Trafficking in Persons Report 2008 - Uruguay
|Publisher||United States Department of State|
|Author||Office to Monitor and Combat Trafficking in Persons|
|Publication Date||4 June 2008|
|Cite as||United States Department of State, Trafficking in Persons Report 2008 - Uruguay, 4 June 2008, available at: http://www.refworld.org/docid/484f9a46c.html [accessed 28 February 2015]|
|Disclaimer||This is not a UNHCR publication. UNHCR is not responsible for, nor does it necessarily endorse, its content. Any views expressed are solely those of the author or publisher and do not necessarily reflect those of UNHCR, the United Nations or its Member States.|
URUGUAY (Tier 2)
Uruguay is a source and transit country for men, women, and children trafficked for purposes of commercial sexual exploitation and forced labor. Most victims are women, girls, and some boys trafficked within the country to border and tourist areas for sexual exploitation. A government agency found that families had facilitated the exploitation of many children in prostitution. Impoverished parents reportedly turned over their children for domestic and agricultural servitude in rural areas. Some Uruguayan women have been trafficked to Spain and Italy for sexual exploitation.
The Government of Uruguay does not fully comply with the minimum standards for the elimination of trafficking; however, it is making significant efforts to do so. During the reporting period, the government enacted much-needed anti-trafficking legislation and increased efforts to convict and punish trafficking-related crimes, but its assistance to trafficking victims remained lacking.
Recommendations for Uruguay: Continue to increase law enforcement efforts against trafficking offenders; identify locations where suspected trafficking activity takes place, and conduct raids or other operations to rescue victims from such situations; increase victim services and protection efforts; and expand anti-trafficking training for judges and law enforcement personnel across the country.
The Government of Uruguay increased anti-trafficking law enforcement efforts over the last year. In December 2007, Uruguay enacted an anti-trafficking statute as part of a comprehensive immigration reform package. Article 78 of this new law prohibits all forms of trafficking in persons, and prescribes penalties of four to 16 years' imprisonment, which are sufficiently stringent and exceed penalties prescribed for rape. Uruguayan law also criminalizes trafficking of minors and child pornography, prescribing penalties ranging from six months' to 12 years' imprisonment – penalties which are sufficiently stringent and commensurate with those for other grave crimes. Forced labor is prohibited under Section 1 of Title XI of the Uruguayan penal code, and punishable by six to 12 years' imprisonment, penalties which are sufficiently stringent. During the reporting period, the government secured three criminal convictions for child pornography. The government inspects legal brothels and other locations for the presence of minors. No victim rescues have been reported. The government cooperates with foreign authorities on international trafficking cases. There is no evidence of official complicity with human trafficking.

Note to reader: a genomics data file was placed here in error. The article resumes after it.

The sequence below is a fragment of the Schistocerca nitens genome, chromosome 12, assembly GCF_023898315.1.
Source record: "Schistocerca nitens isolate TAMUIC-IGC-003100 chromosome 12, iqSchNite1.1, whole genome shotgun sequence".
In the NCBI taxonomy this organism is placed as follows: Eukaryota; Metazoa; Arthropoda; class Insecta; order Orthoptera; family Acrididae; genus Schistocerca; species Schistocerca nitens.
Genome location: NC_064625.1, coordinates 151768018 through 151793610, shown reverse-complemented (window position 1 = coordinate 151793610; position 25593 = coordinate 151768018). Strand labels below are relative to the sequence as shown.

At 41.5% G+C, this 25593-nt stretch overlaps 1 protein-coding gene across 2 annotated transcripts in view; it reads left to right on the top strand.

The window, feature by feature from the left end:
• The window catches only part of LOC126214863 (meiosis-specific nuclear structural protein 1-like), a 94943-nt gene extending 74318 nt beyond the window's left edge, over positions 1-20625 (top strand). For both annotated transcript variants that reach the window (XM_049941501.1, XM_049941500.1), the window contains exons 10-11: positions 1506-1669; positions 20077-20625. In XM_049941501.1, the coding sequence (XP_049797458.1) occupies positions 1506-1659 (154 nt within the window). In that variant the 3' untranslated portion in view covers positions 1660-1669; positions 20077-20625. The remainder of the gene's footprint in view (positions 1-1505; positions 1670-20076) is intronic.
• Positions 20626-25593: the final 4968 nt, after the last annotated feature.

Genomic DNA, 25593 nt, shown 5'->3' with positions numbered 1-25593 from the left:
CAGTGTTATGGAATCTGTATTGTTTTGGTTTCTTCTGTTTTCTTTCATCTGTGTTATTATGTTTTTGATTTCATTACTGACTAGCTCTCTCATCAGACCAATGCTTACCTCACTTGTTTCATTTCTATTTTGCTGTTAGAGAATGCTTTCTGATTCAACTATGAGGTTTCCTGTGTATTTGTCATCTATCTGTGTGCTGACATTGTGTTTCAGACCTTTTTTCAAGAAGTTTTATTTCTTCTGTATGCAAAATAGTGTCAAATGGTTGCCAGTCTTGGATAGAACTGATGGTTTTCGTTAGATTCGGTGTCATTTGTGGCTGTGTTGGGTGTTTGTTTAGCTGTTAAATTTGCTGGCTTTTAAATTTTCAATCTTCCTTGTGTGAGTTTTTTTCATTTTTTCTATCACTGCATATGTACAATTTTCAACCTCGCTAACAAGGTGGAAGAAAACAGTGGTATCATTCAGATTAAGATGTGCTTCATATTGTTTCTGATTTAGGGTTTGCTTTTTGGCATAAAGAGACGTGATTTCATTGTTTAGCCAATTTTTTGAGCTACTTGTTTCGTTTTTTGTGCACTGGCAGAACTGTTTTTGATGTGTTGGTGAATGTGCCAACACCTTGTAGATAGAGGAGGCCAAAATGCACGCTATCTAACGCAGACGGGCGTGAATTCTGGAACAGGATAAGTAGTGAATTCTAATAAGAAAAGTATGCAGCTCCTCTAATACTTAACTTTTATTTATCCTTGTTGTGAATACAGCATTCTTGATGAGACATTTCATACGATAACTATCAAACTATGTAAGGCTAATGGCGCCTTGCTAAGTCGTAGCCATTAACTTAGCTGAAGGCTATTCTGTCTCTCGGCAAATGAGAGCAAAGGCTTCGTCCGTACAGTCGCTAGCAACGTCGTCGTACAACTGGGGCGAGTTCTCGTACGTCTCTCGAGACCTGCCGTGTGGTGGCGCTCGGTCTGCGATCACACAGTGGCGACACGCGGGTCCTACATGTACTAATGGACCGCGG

Due to limited resources, the Uruguayan government's efforts to protect trafficking victims remained inadequate during the year. While the government provided some assistance to NGOs working in the area of trafficking, the availability of victim services remained uneven across the country, especially outside the capital. The government does not have a formal system for identifying trafficking victims among vulnerable populations, such as women in prostitution or undocumented migrants. The government encourages but does not force victims to assist in the investigation and prosecution of their traffickers. Victims' rights are generally respected, and there were no reports of victims being jailed, deported, or otherwise penalized. Uruguayan law provides legal alternatives to the removal of foreign victims to countries where they face hardship or retribution. The government assisted IOM with the repatriation of three Uruguayans trafficked abroad last year.
The government modestly improved its efforts to raise public awareness about the dangers of human trafficking, and collaborated with IOM to combat trafficking in tourist and border areas. The Ministry of Education continued to produce antitrafficking commercials for national television, and maintained its program of including anti-trafficking segments in its sex education curriculum. The government also sponsored two anti-trafficking workshops with participants from the region. Uruguayan troops deployed on international peacekeeping missions received anti-trafficking training at UN-certified training centers. Last year, there were no reported government efforts to reduce consumer demand for commercial sex acts.